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Ivanovo Doctor Fears Reprisals

Published: December 21, 2010 (Issue # 1636)


MOSCOW — An Ivanovo doctor fears being fired or beaten after he told Prime Minister Vladimir Putin on a call-in show last week that a local hospital had faked a display for a visit by Putin, installing borrowed equipment, dressing up staff as patients and forcing nurses to lie about their salaries.

The doctor, Ivan Khrenov, 24, was selected out of thousands of Russians to address Putin during his annual call-in show Thursday. Speaking as an anonymous caller, Khrenov told Putin that the administration of an Ivanovo hospital had created a Potemkin village for his visit on Nov. 9.

He said sick patients were sent home, replaced by clinic personnel surrounded by gleaming equipment borrowed from other hospitals, and nurses had to tell Putin that their monthly salaries had been raised to 12,000 rubles ($390), when in fact they get about 5,000 rubles ($165).

Putin replied that Khrenov’s comments were “strange” but promised that a special commission from the Health and Social Development Ministry would scrutinize how the hospital spent the 130 million rubles ($4.2 million) that it received from the federal government this year.

When the studio audience broke into applause, Putin asked, “What are you cheering at? The art of the [hospital] managers or the doctor’s bravery?”

Ivanovo Governor Mikhail Men, reappointed by the Kremlin to a new five-year term in October, voiced skepticism about Khrenov’s allegations Friday but promised to examine them.

The region’s top health official, Irina Atroshenko, released a statement late Thursday describing Khrenov as “insane” and denying that he had any connection to the hospital.





 


ALL ABOUT TOWN

Thursday, Jan. 29



Attend a master class on how to deal with complicated business negotiations today at the International Banking Institute, 6 Malaya Sadovaya Ulitsa. Running from 3 to 6 p.m., Vadim Sokolov, an assistant professor at the St. Petersburg State University of Economics, will introduce aspects of managing the negotiation process and increasing its effectiveness. Attendance is free with pre-registration by telephone on 909 3056 or online at www.ibispb.ru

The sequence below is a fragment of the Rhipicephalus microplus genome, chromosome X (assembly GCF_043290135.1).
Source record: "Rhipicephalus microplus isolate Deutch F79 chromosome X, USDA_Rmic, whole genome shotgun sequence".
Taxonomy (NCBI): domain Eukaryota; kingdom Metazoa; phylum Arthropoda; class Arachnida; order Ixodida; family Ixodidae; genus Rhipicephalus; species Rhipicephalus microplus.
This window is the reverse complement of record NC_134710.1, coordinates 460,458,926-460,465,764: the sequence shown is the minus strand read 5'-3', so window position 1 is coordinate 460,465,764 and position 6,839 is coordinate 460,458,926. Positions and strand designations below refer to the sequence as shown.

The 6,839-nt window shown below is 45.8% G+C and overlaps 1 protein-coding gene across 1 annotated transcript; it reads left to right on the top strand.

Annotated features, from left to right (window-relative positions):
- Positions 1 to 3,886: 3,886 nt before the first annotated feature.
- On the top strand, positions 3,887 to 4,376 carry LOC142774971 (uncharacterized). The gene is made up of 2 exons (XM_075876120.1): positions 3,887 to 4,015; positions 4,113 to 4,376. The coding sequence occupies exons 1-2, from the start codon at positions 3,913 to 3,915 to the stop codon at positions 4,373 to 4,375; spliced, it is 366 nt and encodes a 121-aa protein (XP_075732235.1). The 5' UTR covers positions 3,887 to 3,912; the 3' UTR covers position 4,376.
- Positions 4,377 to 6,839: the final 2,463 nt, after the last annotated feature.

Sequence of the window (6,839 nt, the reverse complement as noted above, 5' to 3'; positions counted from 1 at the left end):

Celebrate what would be writer Anton Chekhov's 155th birthday at the Bokvoed bookshop at 46 Nevsky Prospekt. Starting at 5 p.m., the legendary author will be feted with readings of his stories and short performances based on his plays by various St. Petersburg actors. Chekhov's books will also be offered at a 15% discount during the event.



Friday, Jan. 30



The Lermontov Central Library, 19 Liteyny Prospekt, will screen 'Almost Famous’ in English with Russian subtitles at 6:30 p.m. Cameron Crowe's Academy Award-winning comedy from 2000 stars Billy Crudup, Kate Hudson, and Patrick Fugit, and tells the story of a budding music journalist at Rolling Stone magazine in the 1970s. Admission is free.



Meet renowned Russian poet, journalist and writer Dmitry Bykov, famous for his biographies of Boris Pasternak, Bulat Okudzhava and Maxim Gorky, and winner of 2006 National Bestseller Award. Bykov will read old and new poems as well as answer questions about his works at the St. Petersburg Philharmonic, Main Hall, at 7 p.m. Tickets start at 1,000 rubles and are available at city ticket offices and the from the Philharmonic website www.philharmonia.spb.ru.



A retrospective of the films of Roman Polanski starts today at Loft-Project Etagi, 74 Ligovsky Prospekt, with a screening of ‘Repulsion’ at 7 p.m. and ‘Rosemary’s Baby’ at 9:15 p.m. The series runs through Feb. 4 and will include Polanski's eminently creepy ‘The Tenant,’ the cult comedy ‘The Fearless Vampire Killers’ and ‘Cul-de-sac’ among others. Tickets are 150-200 rubles and the complete schedule is available at www.vk.com/artpokaz/



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